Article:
As the 2024 shipbuilding plan suggests, the Navy is ridding itself of USS Jackson (LCS 6) and Montgomery (LCS 8), the eldest Independence class LCSs, because the service only requires 15 vessels of that class to execute mine countermeasure missions. That the Navy intends to sell these vessels via its FMS process is a new development, and an interesting one given that the shipbuilding plan also highlights that neither of the ships has completed lethality and survivability upgrades.

While the issues around mission packages have affected both classes of LCSs, talk of decommissioning and even selling various Freedom class LCSs to foreign buyers has been prominent as of late.

The Freedom class ships USS Billings (LCS 15) and USS Wichita (LCS 13) participate in a photo exercise in the Caribbean Sea, Sept. 10, 2022. U.S. Navy photo by Mineman 2nd Class Justin Hovarter/Released

It was first thought that the Navy would decommission between eight and ten Freedom class LCSs as part of its 2023 Fiscal Year budget, before plans for a total of nine were suggested. However, a subsequent draft spending bill from the House Appropriations Committee indicated that a total of only four vessels of the class, rather than nine, might have ended up being decommissioned contrary to the Navy’s intentions. This was subsequently confirmed in the 2023 Fiscal Year National Defense Authorization Act, which states that no “more than four” LCSs would be retired, prepared to be retired, or otherwise placed in storage.

USS Indianapolis (LCS 17) during Acceptance Trials in Lake Michigan, June 19, 2019. Lockheed Martin

The notion of selling a number of Freedom class LCSs to foreign buyers was even proposed in May 2022 by Admiral Michael Gilday, the U.S. Navy’s chief of naval operations. Testifying at a congressional hearing on the Navy’s 2023 budget request, Gilday argued that various U.S. partners and allies – particularly those in South America – might be tempted to buy the vessels, which have more recently been put to use in counter-smuggling operations.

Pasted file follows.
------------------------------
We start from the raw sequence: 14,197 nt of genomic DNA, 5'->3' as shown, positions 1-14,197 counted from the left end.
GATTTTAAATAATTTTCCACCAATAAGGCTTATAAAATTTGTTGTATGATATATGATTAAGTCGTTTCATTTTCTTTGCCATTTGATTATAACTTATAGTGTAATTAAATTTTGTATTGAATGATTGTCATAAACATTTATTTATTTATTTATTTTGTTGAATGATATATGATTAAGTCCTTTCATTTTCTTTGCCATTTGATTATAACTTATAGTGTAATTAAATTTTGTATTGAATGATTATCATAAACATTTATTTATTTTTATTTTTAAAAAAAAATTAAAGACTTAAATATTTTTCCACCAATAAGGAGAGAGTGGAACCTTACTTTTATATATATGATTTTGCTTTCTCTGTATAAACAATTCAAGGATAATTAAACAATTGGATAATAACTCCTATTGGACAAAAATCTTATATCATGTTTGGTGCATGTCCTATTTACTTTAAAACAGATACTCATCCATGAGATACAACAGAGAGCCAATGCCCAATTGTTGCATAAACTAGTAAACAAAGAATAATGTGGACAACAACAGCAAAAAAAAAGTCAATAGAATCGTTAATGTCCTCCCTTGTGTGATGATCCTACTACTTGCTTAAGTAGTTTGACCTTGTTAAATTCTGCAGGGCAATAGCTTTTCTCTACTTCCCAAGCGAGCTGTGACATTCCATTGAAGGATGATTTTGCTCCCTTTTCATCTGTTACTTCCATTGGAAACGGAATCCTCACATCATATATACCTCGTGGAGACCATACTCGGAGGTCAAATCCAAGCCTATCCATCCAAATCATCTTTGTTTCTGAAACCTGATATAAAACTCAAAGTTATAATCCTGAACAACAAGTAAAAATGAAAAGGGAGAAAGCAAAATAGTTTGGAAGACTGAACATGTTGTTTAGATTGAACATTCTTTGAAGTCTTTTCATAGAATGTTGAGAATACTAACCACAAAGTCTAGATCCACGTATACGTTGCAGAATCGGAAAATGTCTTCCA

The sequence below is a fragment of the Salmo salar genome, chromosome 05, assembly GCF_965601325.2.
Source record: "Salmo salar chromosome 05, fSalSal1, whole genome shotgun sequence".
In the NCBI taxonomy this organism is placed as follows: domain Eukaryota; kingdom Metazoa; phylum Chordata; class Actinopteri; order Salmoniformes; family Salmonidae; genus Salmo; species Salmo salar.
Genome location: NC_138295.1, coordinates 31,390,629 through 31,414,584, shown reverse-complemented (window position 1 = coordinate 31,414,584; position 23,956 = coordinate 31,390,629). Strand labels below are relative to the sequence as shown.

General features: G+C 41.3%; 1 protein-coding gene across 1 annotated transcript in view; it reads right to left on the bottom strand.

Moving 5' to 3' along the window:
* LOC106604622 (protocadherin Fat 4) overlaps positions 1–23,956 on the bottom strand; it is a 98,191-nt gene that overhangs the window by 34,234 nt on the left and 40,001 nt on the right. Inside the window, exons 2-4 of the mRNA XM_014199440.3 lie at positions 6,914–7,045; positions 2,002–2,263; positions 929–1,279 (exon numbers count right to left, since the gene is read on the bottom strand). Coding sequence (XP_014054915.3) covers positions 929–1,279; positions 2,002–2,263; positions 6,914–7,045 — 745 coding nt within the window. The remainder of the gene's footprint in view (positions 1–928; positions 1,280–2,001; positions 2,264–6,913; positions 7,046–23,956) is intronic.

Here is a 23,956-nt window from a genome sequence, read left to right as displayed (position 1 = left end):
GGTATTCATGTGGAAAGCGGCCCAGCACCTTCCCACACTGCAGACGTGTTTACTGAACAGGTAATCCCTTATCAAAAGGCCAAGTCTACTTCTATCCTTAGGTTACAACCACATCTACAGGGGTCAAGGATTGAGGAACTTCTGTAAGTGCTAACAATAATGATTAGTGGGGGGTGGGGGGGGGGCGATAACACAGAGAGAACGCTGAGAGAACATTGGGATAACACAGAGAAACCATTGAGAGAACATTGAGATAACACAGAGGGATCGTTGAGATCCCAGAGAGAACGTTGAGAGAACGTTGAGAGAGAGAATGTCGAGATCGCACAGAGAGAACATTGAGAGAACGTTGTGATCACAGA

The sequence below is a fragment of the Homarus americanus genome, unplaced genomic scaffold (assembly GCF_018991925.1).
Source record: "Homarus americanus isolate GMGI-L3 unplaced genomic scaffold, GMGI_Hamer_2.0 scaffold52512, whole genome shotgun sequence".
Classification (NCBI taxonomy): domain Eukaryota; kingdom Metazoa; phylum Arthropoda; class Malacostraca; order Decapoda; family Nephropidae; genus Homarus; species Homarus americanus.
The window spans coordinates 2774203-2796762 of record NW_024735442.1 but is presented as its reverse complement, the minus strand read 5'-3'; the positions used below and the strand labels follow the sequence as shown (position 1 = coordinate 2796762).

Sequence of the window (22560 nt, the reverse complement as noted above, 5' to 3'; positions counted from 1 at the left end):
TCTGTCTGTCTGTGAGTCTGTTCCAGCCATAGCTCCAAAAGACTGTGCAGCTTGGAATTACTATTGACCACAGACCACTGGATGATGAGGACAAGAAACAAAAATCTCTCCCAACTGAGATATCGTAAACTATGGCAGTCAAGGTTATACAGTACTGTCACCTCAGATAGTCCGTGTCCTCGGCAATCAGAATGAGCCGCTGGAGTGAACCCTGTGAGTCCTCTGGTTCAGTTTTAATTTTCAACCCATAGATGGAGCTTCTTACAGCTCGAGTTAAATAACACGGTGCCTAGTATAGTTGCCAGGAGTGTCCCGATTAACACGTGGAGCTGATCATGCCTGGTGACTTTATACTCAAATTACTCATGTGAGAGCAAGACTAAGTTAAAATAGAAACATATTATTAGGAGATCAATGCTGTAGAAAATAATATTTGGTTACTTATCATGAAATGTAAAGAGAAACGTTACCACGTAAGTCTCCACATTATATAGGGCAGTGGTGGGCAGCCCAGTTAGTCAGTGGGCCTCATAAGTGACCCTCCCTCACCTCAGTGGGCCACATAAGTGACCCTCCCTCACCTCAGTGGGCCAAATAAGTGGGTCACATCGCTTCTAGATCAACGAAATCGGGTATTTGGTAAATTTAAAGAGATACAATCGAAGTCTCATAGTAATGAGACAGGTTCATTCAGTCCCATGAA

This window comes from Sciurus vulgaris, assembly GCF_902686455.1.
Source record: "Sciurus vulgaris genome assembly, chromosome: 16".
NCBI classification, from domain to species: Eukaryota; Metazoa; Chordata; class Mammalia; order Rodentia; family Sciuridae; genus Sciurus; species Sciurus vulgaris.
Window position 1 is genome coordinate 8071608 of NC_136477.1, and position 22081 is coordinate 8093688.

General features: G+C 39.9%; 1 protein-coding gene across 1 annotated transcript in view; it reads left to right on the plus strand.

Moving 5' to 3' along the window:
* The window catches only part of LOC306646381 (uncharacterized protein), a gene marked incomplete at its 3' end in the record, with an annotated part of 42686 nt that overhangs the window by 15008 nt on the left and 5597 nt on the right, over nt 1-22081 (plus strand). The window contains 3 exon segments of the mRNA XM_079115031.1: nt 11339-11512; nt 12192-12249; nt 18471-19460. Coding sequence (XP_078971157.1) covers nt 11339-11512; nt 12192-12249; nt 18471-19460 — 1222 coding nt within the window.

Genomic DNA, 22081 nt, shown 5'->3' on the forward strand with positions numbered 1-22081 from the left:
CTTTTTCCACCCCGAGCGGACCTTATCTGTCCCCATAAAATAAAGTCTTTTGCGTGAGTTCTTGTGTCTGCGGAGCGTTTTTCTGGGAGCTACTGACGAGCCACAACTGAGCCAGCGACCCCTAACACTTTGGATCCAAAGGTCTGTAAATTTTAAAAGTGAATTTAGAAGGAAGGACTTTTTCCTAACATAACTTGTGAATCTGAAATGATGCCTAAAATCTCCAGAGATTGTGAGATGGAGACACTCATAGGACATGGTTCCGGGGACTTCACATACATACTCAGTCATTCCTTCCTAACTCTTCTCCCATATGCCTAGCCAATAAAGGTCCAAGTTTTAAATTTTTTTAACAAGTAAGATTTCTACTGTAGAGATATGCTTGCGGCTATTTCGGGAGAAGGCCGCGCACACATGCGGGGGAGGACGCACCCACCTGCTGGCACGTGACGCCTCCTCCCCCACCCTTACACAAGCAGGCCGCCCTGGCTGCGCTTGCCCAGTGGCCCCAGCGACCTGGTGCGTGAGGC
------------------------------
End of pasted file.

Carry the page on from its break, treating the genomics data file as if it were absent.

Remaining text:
Littoral combat ship USS St. Louis (LCS 19) launches sideways into the Menominee River in Marinette, Wisconsin, following its christening, December 15, 2018, by ship’s sponsor Barbara Taylor. U.S. Navy photo

That said, whichever foreign buyer(s) chooses to purchase the four Freedom class LCSs and two Independence class LCSs will need serious funds to keep them seaworthy. As The War Zone previously reported, it’s been suggested that the annual cost of running a single LCS amounts to around $70 million, compared to approximately $81 million for an Arleigh Burke class guided-missile destroyer (DDG).

There will also likely be significant costs to repair and modify the vessels for whoever buys them. Since their conception, multiple design problems have cut across both LCS classes. Perhaps most notably, the Freedom class has suffered issues with its propulsion system as well as with its combining gear, preventing the vessels from meeting their intended performance potential.

Indeed, it was only in May last year that the Freedom class USS Sioux City (LCS 11) became the first LCS of either class to be deployed to Europe and the Middle East in areas the Navy originally intended to use the vessels. Of course, the news that the Navy now intends to sell a number of both LCS subvariants speaks broadly to the fact that the service is still having problems nailing down exactly what it wants to do with these ships in the present, and how many LCSs it needs precisely.

It certainly remains to be seen who might be interested in buying examples of either vessel class, and to what uses they might be put towards, after their time with the U.S. Navy. The price they will pay for these nearly new ships, which cost around half a billion dollars each, is another big question. If nothing else, the recent decision to sell a total of six LCSs in the coming years marks the latest chapter in the ever-evolving narrative that is the LCS story.  

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Oliver Parken Avatar

Oliver Parken

Associate Editor

Oli’s background is in the cultural and military history of twentieth-century Britain. Before joining The War Zone team in early in 2022, he was Assistant Lecturer at the University of Kent’s Center for the History of War, Media and Society in the U.K., where he completed his PhD in 2021. Alongside his contributions to The War Zone‘s military history catalog, he also covers contemporary topics and breaking news.